The signing of these bills into law is the closest any state has come to seceding. One resolution went so far as to urge the federal government to "recede." We have officially adopted laws asserting autonomy and authority over the union of which we are a part, to which we pledge allegiance to.
The last round of reapportionment in Alaska didn't meet any rational smell check. The heavily right-leaning redistricting board focused on pitting political rivals against each other and erected new obstacles for left-leaning candidates and incumbents in their home districts.
A "none of the above" voting option allows Americans to articulate their disappointment with individual candidates and political parties while still being actively involved in the political process. States should be expanding this option, not eliminating it.
The Supreme Court is expected to decide as soon as Thursday whether it will hear the Latif v. Obama and possibly restore a right to meaningful judicial review for detainees imprisoned in the name of the "war on terror."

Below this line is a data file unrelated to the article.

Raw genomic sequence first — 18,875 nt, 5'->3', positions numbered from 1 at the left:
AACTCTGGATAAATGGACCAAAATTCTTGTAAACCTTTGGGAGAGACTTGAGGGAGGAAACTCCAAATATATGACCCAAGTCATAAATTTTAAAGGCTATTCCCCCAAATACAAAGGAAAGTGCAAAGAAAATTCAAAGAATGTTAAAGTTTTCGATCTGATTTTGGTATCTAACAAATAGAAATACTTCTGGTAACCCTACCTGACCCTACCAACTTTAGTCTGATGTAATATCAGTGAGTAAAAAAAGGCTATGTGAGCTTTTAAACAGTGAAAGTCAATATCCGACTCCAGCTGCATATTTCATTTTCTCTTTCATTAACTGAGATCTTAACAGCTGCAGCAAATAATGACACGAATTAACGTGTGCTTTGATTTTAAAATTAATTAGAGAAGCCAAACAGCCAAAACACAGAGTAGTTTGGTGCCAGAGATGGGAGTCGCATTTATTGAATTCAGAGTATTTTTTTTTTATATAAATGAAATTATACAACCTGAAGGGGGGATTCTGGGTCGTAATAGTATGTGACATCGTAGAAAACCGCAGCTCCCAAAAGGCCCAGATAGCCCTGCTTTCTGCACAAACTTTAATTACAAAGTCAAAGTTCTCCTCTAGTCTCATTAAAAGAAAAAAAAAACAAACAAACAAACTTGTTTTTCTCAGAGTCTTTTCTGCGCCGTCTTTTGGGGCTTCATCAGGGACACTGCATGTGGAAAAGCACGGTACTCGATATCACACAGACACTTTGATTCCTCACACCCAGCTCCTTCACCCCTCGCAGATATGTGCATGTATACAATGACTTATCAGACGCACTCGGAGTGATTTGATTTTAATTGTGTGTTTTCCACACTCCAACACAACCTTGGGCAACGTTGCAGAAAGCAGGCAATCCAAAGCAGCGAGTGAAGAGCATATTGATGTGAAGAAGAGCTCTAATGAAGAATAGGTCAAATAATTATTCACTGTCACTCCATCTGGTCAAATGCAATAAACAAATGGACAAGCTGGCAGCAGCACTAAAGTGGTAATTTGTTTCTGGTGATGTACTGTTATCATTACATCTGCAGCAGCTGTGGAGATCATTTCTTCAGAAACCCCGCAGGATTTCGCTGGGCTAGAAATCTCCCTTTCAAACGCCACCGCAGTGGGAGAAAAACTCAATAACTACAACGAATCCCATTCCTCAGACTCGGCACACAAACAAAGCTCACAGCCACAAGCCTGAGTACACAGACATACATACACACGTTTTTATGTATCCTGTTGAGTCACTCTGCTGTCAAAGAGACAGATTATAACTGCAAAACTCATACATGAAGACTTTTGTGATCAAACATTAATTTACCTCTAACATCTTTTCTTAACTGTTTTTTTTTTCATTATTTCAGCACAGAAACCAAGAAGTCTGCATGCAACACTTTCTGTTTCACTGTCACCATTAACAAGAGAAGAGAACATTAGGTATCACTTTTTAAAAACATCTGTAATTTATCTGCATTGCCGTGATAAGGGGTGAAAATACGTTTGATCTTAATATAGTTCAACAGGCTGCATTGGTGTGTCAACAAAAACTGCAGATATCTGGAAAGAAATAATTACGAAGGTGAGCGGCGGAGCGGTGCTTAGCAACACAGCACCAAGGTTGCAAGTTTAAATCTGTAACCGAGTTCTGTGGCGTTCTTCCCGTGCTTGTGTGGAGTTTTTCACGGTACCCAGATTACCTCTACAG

Judicial review is something the court ought to hold in its back pocket, only to be pulled out when a threat to our nation's integrity occurs. It is not, and was never intended to be, a litmus test for every piece of legislation.
Progressives need to get over their recent attachment to the courts as an institution and recognize that unelected judges have overwhelmingly been the enemy of civil rights and economic justice in this nation.
Gingrich's attack on the judiciary -- he would abolish courts that issued wrong-headed opinions, force judges to explain their rulings, cut funding for courts and impeach more judges -- is egotistical bluster.
Since when we have ever required judges to disclose the details of the personal lives in such a manner? On what basis does one's sexual orientation affect his or her ability to determine the legality of matters?